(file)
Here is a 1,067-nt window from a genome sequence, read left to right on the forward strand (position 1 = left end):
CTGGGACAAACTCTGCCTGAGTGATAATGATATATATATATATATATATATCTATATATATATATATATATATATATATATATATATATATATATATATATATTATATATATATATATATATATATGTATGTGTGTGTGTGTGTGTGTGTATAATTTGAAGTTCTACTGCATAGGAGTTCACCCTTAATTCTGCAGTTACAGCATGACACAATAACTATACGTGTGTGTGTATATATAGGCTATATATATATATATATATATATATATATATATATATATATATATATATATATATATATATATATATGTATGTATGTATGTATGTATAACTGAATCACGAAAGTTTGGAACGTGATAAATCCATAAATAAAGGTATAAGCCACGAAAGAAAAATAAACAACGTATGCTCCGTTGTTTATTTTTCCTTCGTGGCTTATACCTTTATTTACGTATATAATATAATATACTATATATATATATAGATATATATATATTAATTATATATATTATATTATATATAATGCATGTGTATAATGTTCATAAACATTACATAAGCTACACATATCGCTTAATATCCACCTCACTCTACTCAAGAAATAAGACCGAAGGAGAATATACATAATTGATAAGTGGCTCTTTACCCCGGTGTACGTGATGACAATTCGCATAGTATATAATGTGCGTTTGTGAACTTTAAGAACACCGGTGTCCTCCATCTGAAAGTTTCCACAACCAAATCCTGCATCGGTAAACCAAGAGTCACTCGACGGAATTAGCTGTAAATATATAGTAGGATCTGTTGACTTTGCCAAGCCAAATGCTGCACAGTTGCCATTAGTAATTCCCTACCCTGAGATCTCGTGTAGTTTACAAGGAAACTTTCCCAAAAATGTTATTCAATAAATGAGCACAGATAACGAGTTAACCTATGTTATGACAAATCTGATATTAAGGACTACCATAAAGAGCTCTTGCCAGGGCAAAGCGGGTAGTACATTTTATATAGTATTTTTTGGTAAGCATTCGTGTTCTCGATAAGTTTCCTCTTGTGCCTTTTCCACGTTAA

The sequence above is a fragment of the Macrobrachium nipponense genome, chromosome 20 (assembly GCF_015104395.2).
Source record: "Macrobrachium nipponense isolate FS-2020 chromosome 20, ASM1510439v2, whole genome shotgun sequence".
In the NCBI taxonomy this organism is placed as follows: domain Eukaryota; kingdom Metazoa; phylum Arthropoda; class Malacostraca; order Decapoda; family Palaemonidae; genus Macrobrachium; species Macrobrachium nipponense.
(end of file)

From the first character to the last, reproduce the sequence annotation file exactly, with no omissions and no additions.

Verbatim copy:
Here is a 1,067-nt window from a genome sequence, read left to right on the forward strand (position 1 = left end):
CTGGGACAAACTCTGCCTGAGTGATAATGATATATATATATATATATATATCTATATATATATATATATATATATATATATATATATATATATATATATATATTATATATATATATATATATATATGTATGTGTGTGTGTGTGTGTGTGTATAATTTGAAGTTCTACTGCATAGGAGTTCACCCTTAATTCTGCAGTTACAGCATGACACAATAACTATACGTGTGTGTGTATATATAGGCTATATATATATATATATATATATATATATATATATATATATATATATATATATATATATATATATATGTATGTATGTATGTATGTATAACTGAATCACGAAAGTTTGGAACGTGATAAATCCATAAATAAAGGTATAAGCCACGAAAGAAAAATAAACAACGTATGCTCCGTTGTTTATTTTTCCTTCGTGGCTTATACCTTTATTTACGTATATAATATAATATACTATATATATATATAGATATATATATATTAATTATATATATTATATTATATATAATGCATGTGTATAATGTTCATAAACATTACATAAGCTACACATATCGCTTAATATCCACCTCACTCTACTCAAGAAATAAGACCGAAGGAGAATATACATAATTGATAAGTGGCTCTTTACCCCGGTGTACGTGATGACAATTCGCATAGTATATAATGTGCGTTTGTGAACTTTAAGAACACCGGTGTCCTCCATCTGAAAGTTTCCACAACCAAATCCTGCATCGGTAAACCAAGAGTCACTCGACGGAATTAGCTGTAAATATATAGTAGGATCTGTTGACTTTGCCAAGCCAAATGCTGCACAGTTGCCATTAGTAATTCCCTACCCTGAGATCTCGTGTAGTTTACAAGGAAACTTTCCCAAAAATGTTATTCAATAAATGAGCACAGATAACGAGTTAACCTATGTTATGACAAATCTGATATTAAGGACTACCATAAAGAGCTCTTGCCAGGGCAAAGCGGGTAGTACATTTTATATAGTATTTTTTGGTAAGCATTCGTGTTCTCGATAAGTTTCCTCTTGTGCCTTTTCCACGTTAA

The sequence above is a fragment of the Macrobrachium nipponense genome, chromosome 20 (assembly GCF_015104395.2).
Source record: "Macrobrachium nipponense isolate FS-2020 chromosome 20, ASM1510439v2, whole genome shotgun sequence".
In the NCBI taxonomy this organism is placed as follows: domain Eukaryota; kingdom Metazoa; phylum Arthropoda; class Malacostraca; order Decapoda; family Palaemonidae; genus Macrobrachium; species Macrobrachium nipponense.